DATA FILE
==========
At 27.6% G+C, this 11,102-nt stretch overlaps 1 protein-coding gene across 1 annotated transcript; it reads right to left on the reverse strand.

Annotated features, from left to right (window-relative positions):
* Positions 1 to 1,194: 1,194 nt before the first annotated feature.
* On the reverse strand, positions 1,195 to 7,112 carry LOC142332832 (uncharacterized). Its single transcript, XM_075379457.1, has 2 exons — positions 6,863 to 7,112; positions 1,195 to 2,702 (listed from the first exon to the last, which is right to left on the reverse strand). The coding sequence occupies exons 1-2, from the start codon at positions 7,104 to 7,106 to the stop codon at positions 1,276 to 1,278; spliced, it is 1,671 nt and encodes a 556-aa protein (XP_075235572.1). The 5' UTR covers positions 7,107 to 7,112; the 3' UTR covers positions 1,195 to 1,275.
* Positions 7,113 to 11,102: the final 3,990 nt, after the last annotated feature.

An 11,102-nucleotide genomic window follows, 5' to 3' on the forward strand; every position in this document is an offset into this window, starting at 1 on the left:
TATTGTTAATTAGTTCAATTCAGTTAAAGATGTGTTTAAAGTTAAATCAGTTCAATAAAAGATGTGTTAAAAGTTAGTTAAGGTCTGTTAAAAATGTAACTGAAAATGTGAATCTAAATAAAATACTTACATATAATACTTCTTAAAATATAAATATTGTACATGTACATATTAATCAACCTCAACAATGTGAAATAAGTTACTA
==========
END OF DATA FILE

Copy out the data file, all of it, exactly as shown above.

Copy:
At 27.6% G+C, this 11,102-nt stretch overlaps 1 protein-coding gene across 1 annotated transcript; it reads right to left on the reverse strand.

Annotated features, from left to right (window-relative positions):
* Positions 1 to 1,194: 1,194 nt before the first annotated feature.
* On the reverse strand, positions 1,195 to 7,112 carry LOC142332832 (uncharacterized). Its single transcript, XM_075379457.1, has 2 exons — positions 6,863 to 7,112; positions 1,195 to 2,702 (listed from the first exon to the last, which is right to left on the reverse strand). The coding sequence occupies exons 1-2, from the start codon at positions 7,104 to 7,106 to the stop codon at positions 1,276 to 1,278; spliced, it is 1,671 nt and encodes a 556-aa protein (XP_075235572.1). The 5' UTR covers positions 7,107 to 7,112; the 3' UTR covers positions 1,195 to 1,275.
* Positions 7,113 to 11,102: the final 3,990 nt, after the last annotated feature.

An 11,102-nucleotide genomic window follows, 5' to 3' on the forward strand; every position in this document is an offset into this window, starting at 1 on the left:
TATTGTTAATTAGTTCAATTCAGTTAAAGATGTGTTTAAAGTTAAATCAGTTCAATAAAAGATGTGTTAAAAGTTAGTTAAGGTCTGTTAAAAATGTAACTGAAAATGTGAATCTAAATAAAATACTTACATATAATACTTCTTAAAATATAAATATTGTACATGTACATATTAATCAACCTCAACAATGTGAAATAAGTTACTA